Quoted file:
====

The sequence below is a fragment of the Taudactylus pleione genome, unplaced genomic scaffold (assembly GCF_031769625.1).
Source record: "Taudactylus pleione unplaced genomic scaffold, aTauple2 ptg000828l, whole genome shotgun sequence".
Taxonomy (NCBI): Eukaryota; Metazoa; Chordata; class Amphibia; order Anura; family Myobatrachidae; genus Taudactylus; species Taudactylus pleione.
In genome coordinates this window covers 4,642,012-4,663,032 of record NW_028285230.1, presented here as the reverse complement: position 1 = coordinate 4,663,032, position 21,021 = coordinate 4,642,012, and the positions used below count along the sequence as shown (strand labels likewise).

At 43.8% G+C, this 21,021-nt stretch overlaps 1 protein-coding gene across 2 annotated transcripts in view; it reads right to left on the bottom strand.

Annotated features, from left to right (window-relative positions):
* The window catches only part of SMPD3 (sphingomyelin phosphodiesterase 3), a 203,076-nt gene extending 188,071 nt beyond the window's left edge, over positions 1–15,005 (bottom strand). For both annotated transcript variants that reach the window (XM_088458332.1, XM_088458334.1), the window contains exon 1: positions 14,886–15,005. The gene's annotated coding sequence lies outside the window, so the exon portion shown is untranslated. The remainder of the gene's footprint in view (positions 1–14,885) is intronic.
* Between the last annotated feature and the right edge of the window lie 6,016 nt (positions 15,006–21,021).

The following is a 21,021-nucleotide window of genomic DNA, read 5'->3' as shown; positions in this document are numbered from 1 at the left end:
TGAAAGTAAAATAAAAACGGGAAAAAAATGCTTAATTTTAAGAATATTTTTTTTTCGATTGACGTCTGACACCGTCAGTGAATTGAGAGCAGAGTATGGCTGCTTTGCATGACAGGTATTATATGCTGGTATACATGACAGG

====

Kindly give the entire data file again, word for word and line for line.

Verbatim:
The sequence below is a fragment of the Taudactylus pleione genome, unplaced genomic scaffold (assembly GCF_031769625.1).
Source record: "Taudactylus pleione unplaced genomic scaffold, aTauple2 ptg000828l, whole genome shotgun sequence".
Taxonomy (NCBI): Eukaryota; Metazoa; Chordata; class Amphibia; order Anura; family Myobatrachidae; genus Taudactylus; species Taudactylus pleione.
In genome coordinates this window covers 4,642,012-4,663,032 of record NW_028285230.1, presented here as the reverse complement: position 1 = coordinate 4,663,032, position 21,021 = coordinate 4,642,012, and the positions used below count along the sequence as shown (strand labels likewise).

At 43.8% G+C, this 21,021-nt stretch overlaps 1 protein-coding gene across 2 annotated transcripts in view; it reads right to left on the bottom strand.

Annotated features, from left to right (window-relative positions):
* The window catches only part of SMPD3 (sphingomyelin phosphodiesterase 3), a 203,076-nt gene extending 188,071 nt beyond the window's left edge, over positions 1–15,005 (bottom strand). For both annotated transcript variants that reach the window (XM_088458332.1, XM_088458334.1), the window contains exon 1: positions 14,886–15,005. The gene's annotated coding sequence lies outside the window, so the exon portion shown is untranslated. The remainder of the gene's footprint in view (positions 1–14,885) is intronic.
* Between the last annotated feature and the right edge of the window lie 6,016 nt (positions 15,006–21,021).

The following is a 21,021-nucleotide window of genomic DNA, read 5'->3' as shown; positions in this document are numbered from 1 at the left end:
TGAAAGTAAAATAAAAACGGGAAAAAAATGCTTAATTTTAAGAATATTTTTTTTTCGATTGACGTCTGACACCGTCAGTGAATTGAGAGCAGAGTATGGCTGCTTTGCATGACAGGTATTATATGCTGGTATACATGACAGG